Skip to main content

Rolls-Royce Spectre Is Quick, Quiet and Beat Its EPA Range in Our Testing

Rolls' electric coupe throws down genuinely impressive stats

2024 Rolls-Royce Spectre driving
  • We put Rolls-Royce's new electric coupe through our full instrumented testing regimen.
  • The Spectre bested its claimed 0-to-60-mph acceleration time by half a second and beat its EPA estimate in the Edmunds EV Range Test.
  • The $558,700 Rolls-Royce Spectre is the quietest vehicle we've ever tested.

"Whoa, buddy." That's the first note vehicle testing editor Reese Counts wrote on the track sheet for the 2024 Rolls-Royce Spectre, immediately after this 6,417-pound electric coupe ripped off a 3.9-second 0-60-mph run. That's a half-second improvement over Rolls-Royce's claimed 0-to-60 time of 4.4 seconds. Whoa, buddy, indeed.

But the Spectre didn't just impress us with its acceleration. Across our entire instrumented testing regimen, and on the Edmunds EV Range Test, Rolls' first EV proved its mettle by consistently exceeding our expectations. And that's before we even get to how gosh-darn lovely this thing is as a daily driver.

2024 Rolls-Royce Spectre driving

Photo by Ryan Greger

Track tested

"The Spectre lacks any drive modes, so just mash the throttle and go," Counts said. "You can disable stability control, but it's not really any quicker. There's enough traction that wheelslip is never an issue."

The initial 0-30 mph blast takes 1.8 seconds, 0-45 takes 2.8 seconds, 0-60 happens in 3.9 seconds, 0-75 is dispatched in 5.4 seconds and the quarter-mile run takes 12.0 seconds, with a trap speed of 116.3 mph.

In our braking test, the Spectre also impressed with a 104-foot stopping distance from 60 mph. To put that in perspective, that's the same result as a BMW i7 xDrive60, but the Spectre is nearly 500 pounds heavier. The Spectre — shod in Pirelli P Zero Elect summer tires — also pulled off a 0.94 g on our 200-foot-diameter skidpad, which isn't as good as the aforementioned i7 (0.97 g) but is still better than what we expected. Remember, the Spectre isn't a sports car. Like, at all.

Rolls-Royce Spectre driving

Photo by Ryan Greger

The quietest car we've ever tested

For all cars, we measure sound levels at idle, full throttle and a 70-mph cruise. (We also do a top-down measurement for convertibles.) Across the board, the Spectre showed excellent results. In fact, the 2024 Rolls-Royce Spectre is officially the quietest vehicle Edmunds has ever tested.

At "idle," we recorded a hushed sound level of 35.9 dB. Under full-throttle acceleration, that level went up to 57.1 dB and at a 70-mph steady state, we recorded 56.4 dB. For comparison, the last Rolls-Royce we tested — a Wraith coupe — measured 77.6 dB under full throttle and 60.0 dB at a 70-mph cruise. Granted, that car has a 12-cylinder gas engine, but considering Rolls-Royce goes to great lengths to keep this noise out of the cabin, the difference between the Wraith and the Spectre is pretty neat.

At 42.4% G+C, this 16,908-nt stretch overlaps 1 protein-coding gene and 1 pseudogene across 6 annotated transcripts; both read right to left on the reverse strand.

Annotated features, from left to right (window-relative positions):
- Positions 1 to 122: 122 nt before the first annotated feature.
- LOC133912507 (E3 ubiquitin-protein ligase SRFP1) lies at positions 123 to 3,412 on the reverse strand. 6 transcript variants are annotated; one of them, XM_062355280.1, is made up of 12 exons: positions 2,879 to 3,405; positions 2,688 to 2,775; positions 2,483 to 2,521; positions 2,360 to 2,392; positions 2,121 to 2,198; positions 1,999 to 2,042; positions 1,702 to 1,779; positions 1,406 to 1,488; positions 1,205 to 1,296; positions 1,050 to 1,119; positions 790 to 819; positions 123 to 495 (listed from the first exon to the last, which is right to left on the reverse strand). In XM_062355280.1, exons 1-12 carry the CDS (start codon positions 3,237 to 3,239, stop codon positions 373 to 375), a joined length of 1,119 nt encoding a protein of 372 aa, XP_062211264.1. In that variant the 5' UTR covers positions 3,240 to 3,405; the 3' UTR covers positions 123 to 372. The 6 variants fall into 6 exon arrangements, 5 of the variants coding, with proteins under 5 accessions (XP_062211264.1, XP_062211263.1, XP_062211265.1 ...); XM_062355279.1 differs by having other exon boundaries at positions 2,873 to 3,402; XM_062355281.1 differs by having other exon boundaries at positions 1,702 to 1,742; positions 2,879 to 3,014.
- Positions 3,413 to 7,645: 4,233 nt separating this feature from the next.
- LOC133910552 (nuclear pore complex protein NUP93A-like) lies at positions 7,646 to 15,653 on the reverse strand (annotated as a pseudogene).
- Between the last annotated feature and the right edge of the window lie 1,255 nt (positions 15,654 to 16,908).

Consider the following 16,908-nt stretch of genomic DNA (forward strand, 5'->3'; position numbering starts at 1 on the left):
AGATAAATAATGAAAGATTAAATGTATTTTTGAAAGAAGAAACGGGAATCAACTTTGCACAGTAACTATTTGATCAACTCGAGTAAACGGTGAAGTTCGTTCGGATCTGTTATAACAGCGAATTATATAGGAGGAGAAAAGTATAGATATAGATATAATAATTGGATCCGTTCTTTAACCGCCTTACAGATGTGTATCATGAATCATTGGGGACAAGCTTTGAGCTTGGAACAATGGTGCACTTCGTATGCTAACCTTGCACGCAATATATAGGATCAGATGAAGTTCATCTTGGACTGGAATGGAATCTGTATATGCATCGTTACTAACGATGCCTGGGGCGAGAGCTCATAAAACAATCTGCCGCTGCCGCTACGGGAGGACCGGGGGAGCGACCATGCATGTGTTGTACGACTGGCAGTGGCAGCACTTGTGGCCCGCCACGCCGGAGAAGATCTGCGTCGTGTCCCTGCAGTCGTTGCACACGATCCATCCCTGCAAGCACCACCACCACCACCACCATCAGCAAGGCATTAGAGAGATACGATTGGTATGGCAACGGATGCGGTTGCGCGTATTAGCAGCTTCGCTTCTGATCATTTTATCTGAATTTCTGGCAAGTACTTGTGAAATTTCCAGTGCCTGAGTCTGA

Another interesting fact is how much louder the faux powertrain "sound" makes the whole experience. Under full throttle, the Spectre's noise level goes up to 70.8 dB with the fake noise switched on, which is a huge increase over the 57.1 dB we experienced with this option deactivated. All the more reason to keep that fake noise switched off.

Rolls-Royce Spectre interior

Photo by Ryan Greger

Range tested

We've put more than 75 electric cars through the Edmunds EV Range Test, which is designed to accurately measure real-world range. Here, EVs are tested in their most efficient drive modes (as long as they don't produce maddeningly slow acceleration), and regenerative braking is set to maximum strength. We stay within 5 mph of the speed limit while completing a loop that consists of 60% city and 40% highway driving. Cars start with a 100% state of charge and we arrive back at HQ with 10 miles of indicated range or less.

The EPA estimates a 2024 Rolls-Royce Spectre with 23-inch wheels like our test car will go 266 miles on a full charge. However, we observed 281 miles. Other EVs from the BMW Group have performed similarly, though, so this wasn't as big of a surprise. The BMW i7 xDrive60 on 21-inch wheels completed 320 miles in our test, compared to its EPA rating of 308 miles.

Rolls-Royce Spectre parked in Beverly Hills

Photo by Ryan Greger

Beverly Hills tested

Perhaps it's the Spectre's relative rarity or the Chartreuse color of our test car, but goodness gracious, this thing turns heads. Even on the posh streets of Beverly Hills, the Spectre causes a scene — partly because you don't hear it coming, and as soon as it passes, you can't help but do a double take.

Obviously, saying a car like this is comfortable is an understatement. It's exquisitely crafted, with stunning attention to detail, and novel items like Rolls-Royce's Starlight headliner that now extends to the doors. The Spectre is a huge coupe — much larger than a Wraith — so seating four people is a cinch. Passengers had no problems getting in or out of the generous rear seats.

Speaking of seats, though: Holy moly, who optioned this car? We're all for interesting specs, but the ivory/fuschia/Exorcist green combo is really not working for us

Rear-axle steering really helps a car like this; the maneuverability in tight Beverly Hills valet lines is impressive, and this thing is actually super easy to park, should you have to complete such a chore yourself. The electric power really does the Spectre tons of favors — it's effortless to drive and so very serene.

Rolls-Royce Spectre rear

Photo by Ryan Greger

Edmunds says

Rolls-Royce is committed to a fully electric future. If the Spectre is a sign of what's to come from this ultra-premium automaker, then we have a lot to look forward to, indeed.